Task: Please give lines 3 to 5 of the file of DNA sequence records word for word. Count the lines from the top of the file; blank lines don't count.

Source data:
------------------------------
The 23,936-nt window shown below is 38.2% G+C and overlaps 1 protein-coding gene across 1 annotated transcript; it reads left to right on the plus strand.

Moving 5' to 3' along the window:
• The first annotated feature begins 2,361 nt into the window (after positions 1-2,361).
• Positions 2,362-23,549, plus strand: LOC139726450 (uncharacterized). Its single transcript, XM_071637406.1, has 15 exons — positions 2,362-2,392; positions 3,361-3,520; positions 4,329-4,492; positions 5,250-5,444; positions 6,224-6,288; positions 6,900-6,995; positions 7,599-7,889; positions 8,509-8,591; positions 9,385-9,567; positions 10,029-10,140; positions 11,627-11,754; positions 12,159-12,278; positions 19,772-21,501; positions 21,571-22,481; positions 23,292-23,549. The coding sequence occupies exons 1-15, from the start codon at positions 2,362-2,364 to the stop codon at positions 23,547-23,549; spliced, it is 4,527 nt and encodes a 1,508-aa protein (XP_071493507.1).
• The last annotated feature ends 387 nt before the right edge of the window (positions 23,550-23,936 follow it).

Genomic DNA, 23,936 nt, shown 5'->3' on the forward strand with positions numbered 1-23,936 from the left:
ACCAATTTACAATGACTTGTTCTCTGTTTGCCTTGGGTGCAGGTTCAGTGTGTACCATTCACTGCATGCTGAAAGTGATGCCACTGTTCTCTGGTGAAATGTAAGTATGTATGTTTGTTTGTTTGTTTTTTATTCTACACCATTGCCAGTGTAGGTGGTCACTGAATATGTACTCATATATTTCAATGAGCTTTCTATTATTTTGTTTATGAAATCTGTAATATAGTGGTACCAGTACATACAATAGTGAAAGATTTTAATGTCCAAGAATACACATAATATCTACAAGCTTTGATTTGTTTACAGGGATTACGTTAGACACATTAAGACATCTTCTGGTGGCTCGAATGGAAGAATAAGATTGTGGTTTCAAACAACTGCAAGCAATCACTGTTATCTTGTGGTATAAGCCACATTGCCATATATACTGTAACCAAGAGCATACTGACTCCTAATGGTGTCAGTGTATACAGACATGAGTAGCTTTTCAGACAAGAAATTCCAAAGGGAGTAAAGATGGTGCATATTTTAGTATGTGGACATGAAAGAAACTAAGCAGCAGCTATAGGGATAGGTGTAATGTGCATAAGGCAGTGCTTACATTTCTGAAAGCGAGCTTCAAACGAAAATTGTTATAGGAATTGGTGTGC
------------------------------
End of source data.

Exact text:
• The first annotated feature begins 2,361 nt into the window (after positions 1-2,361).
• Positions 2,362-23,549, plus strand: LOC139726450 (uncharacterized). Its single transcript, XM_071637406.1, has 15 exons — positions 2,362-2,392; positions 3,361-3,520; positions 4,329-4,492; positions 5,250-5,444; positions 6,224-6,288; positions 6,900-6,995; positions 7,599-7,889; positions 8,509-8,591; positions 9,385-9,567; positions 10,029-10,140; positions 11,627-11,754; positions 12,159-12,278; positions 19,772-21,501; positions 21,571-22,481; positions 23,292-23,549. The coding sequence occupies exons 1-15, from the start codon at positions 2,362-2,364 to the stop codon at positions 23,547-23,549; spliced, it is 4,527 nt and encodes a 1,508-aa protein (XP_071493507.1).
• The last annotated feature ends 387 nt before the right edge of the window (positions 23,550-23,936 follow it).